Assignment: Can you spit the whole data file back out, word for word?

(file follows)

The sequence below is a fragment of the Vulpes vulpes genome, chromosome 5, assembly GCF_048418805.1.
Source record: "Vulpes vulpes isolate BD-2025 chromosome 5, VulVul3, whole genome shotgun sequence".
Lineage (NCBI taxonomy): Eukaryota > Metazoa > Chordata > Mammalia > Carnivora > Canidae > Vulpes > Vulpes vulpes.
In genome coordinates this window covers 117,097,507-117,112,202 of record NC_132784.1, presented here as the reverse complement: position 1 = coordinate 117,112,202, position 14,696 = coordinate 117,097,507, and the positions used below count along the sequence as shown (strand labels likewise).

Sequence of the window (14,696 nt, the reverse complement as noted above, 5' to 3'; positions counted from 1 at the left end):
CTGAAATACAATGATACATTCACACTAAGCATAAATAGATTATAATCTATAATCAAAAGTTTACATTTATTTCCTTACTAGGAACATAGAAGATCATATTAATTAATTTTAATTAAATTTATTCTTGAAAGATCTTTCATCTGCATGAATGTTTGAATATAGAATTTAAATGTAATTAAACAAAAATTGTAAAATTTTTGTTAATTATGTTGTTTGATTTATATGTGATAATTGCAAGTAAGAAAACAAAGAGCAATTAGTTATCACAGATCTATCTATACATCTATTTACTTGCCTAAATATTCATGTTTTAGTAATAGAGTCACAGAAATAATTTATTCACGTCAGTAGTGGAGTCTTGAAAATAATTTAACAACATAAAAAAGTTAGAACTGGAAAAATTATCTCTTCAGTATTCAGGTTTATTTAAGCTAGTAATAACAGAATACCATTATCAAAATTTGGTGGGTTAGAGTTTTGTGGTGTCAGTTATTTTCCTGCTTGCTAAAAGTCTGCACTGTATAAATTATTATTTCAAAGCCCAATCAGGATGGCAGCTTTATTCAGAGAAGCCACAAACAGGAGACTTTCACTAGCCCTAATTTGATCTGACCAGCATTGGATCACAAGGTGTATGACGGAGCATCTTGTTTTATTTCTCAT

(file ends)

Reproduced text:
The sequence below is a fragment of the Vulpes vulpes genome, chromosome 5, assembly GCF_048418805.1.
Source record: "Vulpes vulpes isolate BD-2025 chromosome 5, VulVul3, whole genome shotgun sequence".
Lineage (NCBI taxonomy): Eukaryota > Metazoa > Chordata > Mammalia > Carnivora > Canidae > Vulpes > Vulpes vulpes.
In genome coordinates this window covers 117,097,507-117,112,202 of record NC_132784.1, presented here as the reverse complement: position 1 = coordinate 117,112,202, position 14,696 = coordinate 117,097,507, and the positions used below count along the sequence as shown (strand labels likewise).

Sequence of the window (14,696 nt, the reverse complement as noted above, 5' to 3'; positions counted from 1 at the left end):
CTGAAATACAATGATACATTCACACTAAGCATAAATAGATTATAATCTATAATCAAAAGTTTACATTTATTTCCTTACTAGGAACATAGAAGATCATATTAATTAATTTTAATTAAATTTATTCTTGAAAGATCTTTCATCTGCATGAATGTTTGAATATAGAATTTAAATGTAATTAAACAAAAATTGTAAAATTTTTGTTAATTATGTTGTTTGATTTATATGTGATAATTGCAAGTAAGAAAACAAAGAGCAATTAGTTATCACAGATCTATCTATACATCTATTTACTTGCCTAAATATTCATGTTTTAGTAATAGAGTCACAGAAATAATTTATTCACGTCAGTAGTGGAGTCTTGAAAATAATTTAACAACATAAAAAAGTTAGAACTGGAAAAATTATCTCTTCAGTATTCAGGTTTATTTAAGCTAGTAATAACAGAATACCATTATCAAAATTTGGTGGGTTAGAGTTTTGTGGTGTCAGTTATTTTCCTGCTTGCTAAAAGTCTGCACTGTATAAATTATTATTTCAAAGCCCAATCAGGATGGCAGCTTTATTCAGAGAAGCCACAAACAGGAGACTTTCACTAGCCCTAATTTGATCTGACCAGCATTGGATCACAAGGTGTATGACGGAGCATCTTGTTTTATTTCTCAT